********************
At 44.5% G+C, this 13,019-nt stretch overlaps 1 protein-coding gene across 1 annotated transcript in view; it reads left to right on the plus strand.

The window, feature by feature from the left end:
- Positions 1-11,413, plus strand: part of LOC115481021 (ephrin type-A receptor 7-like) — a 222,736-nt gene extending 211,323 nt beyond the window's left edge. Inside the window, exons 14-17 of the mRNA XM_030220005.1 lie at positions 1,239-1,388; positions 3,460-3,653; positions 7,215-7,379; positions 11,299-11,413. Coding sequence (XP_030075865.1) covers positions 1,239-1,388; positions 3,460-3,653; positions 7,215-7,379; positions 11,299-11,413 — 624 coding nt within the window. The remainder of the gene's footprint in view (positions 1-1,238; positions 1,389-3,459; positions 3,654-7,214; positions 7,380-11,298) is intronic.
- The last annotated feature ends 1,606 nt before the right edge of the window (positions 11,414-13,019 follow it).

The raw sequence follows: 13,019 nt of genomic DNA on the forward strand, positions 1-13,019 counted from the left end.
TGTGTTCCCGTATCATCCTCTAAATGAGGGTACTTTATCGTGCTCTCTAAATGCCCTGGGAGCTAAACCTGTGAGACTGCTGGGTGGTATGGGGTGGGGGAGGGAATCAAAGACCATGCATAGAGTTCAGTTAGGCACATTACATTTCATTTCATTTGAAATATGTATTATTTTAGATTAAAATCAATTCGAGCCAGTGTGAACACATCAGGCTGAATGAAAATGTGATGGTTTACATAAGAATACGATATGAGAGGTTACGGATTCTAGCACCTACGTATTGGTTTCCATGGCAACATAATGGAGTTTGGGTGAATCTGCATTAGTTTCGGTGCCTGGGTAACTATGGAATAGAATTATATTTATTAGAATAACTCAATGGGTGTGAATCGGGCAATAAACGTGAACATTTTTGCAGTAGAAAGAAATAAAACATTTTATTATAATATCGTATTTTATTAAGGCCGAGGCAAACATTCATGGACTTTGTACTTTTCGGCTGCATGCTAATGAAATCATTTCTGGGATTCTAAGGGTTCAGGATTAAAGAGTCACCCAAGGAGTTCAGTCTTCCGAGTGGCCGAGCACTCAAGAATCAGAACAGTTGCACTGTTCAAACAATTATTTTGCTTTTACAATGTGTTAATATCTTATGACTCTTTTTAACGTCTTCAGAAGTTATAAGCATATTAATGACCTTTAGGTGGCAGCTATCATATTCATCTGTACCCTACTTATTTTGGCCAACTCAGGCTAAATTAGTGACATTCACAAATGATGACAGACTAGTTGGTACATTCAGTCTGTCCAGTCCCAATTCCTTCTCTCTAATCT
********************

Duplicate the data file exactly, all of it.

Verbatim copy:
At 44.5% G+C, this 13,019-nt stretch overlaps 1 protein-coding gene across 1 annotated transcript in view; it reads left to right on the plus strand.

The window, feature by feature from the left end:
- Positions 1-11,413, plus strand: part of LOC115481021 (ephrin type-A receptor 7-like) — a 222,736-nt gene extending 211,323 nt beyond the window's left edge. Inside the window, exons 14-17 of the mRNA XM_030220005.1 lie at positions 1,239-1,388; positions 3,460-3,653; positions 7,215-7,379; positions 11,299-11,413. Coding sequence (XP_030075865.1) covers positions 1,239-1,388; positions 3,460-3,653; positions 7,215-7,379; positions 11,299-11,413 — 624 coding nt within the window. The remainder of the gene's footprint in view (positions 1-1,238; positions 1,389-3,459; positions 3,654-7,214; positions 7,380-11,298) is intronic.
- The last annotated feature ends 1,606 nt before the right edge of the window (positions 11,414-13,019 follow it).

The raw sequence follows: 13,019 nt of genomic DNA on the forward strand, positions 1-13,019 counted from the left end.
TGTGTTCCCGTATCATCCTCTAAATGAGGGTACTTTATCGTGCTCTCTAAATGCCCTGGGAGCTAAACCTGTGAGACTGCTGGGTGGTATGGGGTGGGGGAGGGAATCAAAGACCATGCATAGAGTTCAGTTAGGCACATTACATTTCATTTCATTTGAAATATGTATTATTTTAGATTAAAATCAATTCGAGCCAGTGTGAACACATCAGGCTGAATGAAAATGTGATGGTTTACATAAGAATACGATATGAGAGGTTACGGATTCTAGCACCTACGTATTGGTTTCCATGGCAACATAATGGAGTTTGGGTGAATCTGCATTAGTTTCGGTGCCTGGGTAACTATGGAATAGAATTATATTTATTAGAATAACTCAATGGGTGTGAATCGGGCAATAAACGTGAACATTTTTGCAGTAGAAAGAAATAAAACATTTTATTATAATATCGTATTTTATTAAGGCCGAGGCAAACATTCATGGACTTTGTACTTTTCGGCTGCATGCTAATGAAATCATTTCTGGGATTCTAAGGGTTCAGGATTAAAGAGTCACCCAAGGAGTTCAGTCTTCCGAGTGGCCGAGCACTCAAGAATCAGAACAGTTGCACTGTTCAAACAATTATTTTGCTTTTACAATGTGTTAATATCTTATGACTCTTTTTAACGTCTTCAGAAGTTATAAGCATATTAATGACCTTTAGGTGGCAGCTATCATATTCATCTGTACCCTACTTATTTTGGCCAACTCAGGCTAAATTAGTGACATTCACAAATGATGACAGACTAGTTGGTACATTCAGTCTGTCCAGTCCCAATTCCTTCTCTCTAATCT